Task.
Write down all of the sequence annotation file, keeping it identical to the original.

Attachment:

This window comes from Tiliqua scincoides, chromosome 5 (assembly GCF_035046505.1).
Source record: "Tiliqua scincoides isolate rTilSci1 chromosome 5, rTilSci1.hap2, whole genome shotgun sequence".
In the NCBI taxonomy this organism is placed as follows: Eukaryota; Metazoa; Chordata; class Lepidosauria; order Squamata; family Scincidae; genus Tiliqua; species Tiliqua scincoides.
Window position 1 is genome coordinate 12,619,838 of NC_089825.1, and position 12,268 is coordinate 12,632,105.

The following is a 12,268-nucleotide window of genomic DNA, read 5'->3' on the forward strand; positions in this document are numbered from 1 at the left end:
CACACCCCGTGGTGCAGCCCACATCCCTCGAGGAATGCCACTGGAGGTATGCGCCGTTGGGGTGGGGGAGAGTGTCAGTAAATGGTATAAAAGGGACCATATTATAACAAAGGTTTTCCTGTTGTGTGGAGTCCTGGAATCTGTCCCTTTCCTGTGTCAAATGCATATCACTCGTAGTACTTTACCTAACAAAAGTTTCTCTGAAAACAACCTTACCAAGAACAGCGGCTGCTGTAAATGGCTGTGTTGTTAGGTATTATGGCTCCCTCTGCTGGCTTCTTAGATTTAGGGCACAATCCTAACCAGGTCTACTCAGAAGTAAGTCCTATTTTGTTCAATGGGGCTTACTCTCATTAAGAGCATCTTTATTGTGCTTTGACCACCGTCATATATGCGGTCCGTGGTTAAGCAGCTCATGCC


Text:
This window comes from Tiliqua scincoides, chromosome 5 (assembly GCF_035046505.1).
Source record: "Tiliqua scincoides isolate rTilSci1 chromosome 5, rTilSci1.hap2, whole genome shotgun sequence".
In the NCBI taxonomy this organism is placed as follows: Eukaryota; Metazoa; Chordata; class Lepidosauria; order Squamata; family Scincidae; genus Tiliqua; species Tiliqua scincoides.
Window position 1 is genome coordinate 12,619,838 of NC_089825.1, and position 12,268 is coordinate 12,632,105.

The following is a 12,268-nucleotide window of genomic DNA, read 5'->3' on the forward strand; positions in this document are numbered from 1 at the left end:
CACACCCCGTGGTGCAGCCCACATCCCTCGAGGAATGCCACTGGAGGTATGCGCCGTTGGGGTGGGGGAGAGTGTCAGTAAATGGTATAAAAGGGACCATATTATAACAAAGGTTTTCCTGTTGTGTGGAGTCCTGGAATCTGTCCCTTTCCTGTGTCAAATGCATATCACTCGTAGTACTTTACCTAACAAAAGTTTCTCTGAAAACAACCTTACCAAGAACAGCGGCTGCTGTAAATGGCTGTGTTGTTAGGTATTATGGCTCCCTCTGCTGGCTTCTTAGATTTAGGGCACAATCCTAACCAGGTCTACTCAGAAGTAAGTCCTATTTTGTTCAATGGGGCTTACTCTCATTAAGAGCATCTTTATTGTGCTTTGACCACCGTCATATATGCGGTCCGTGGTTAAGCAGCTCATGCC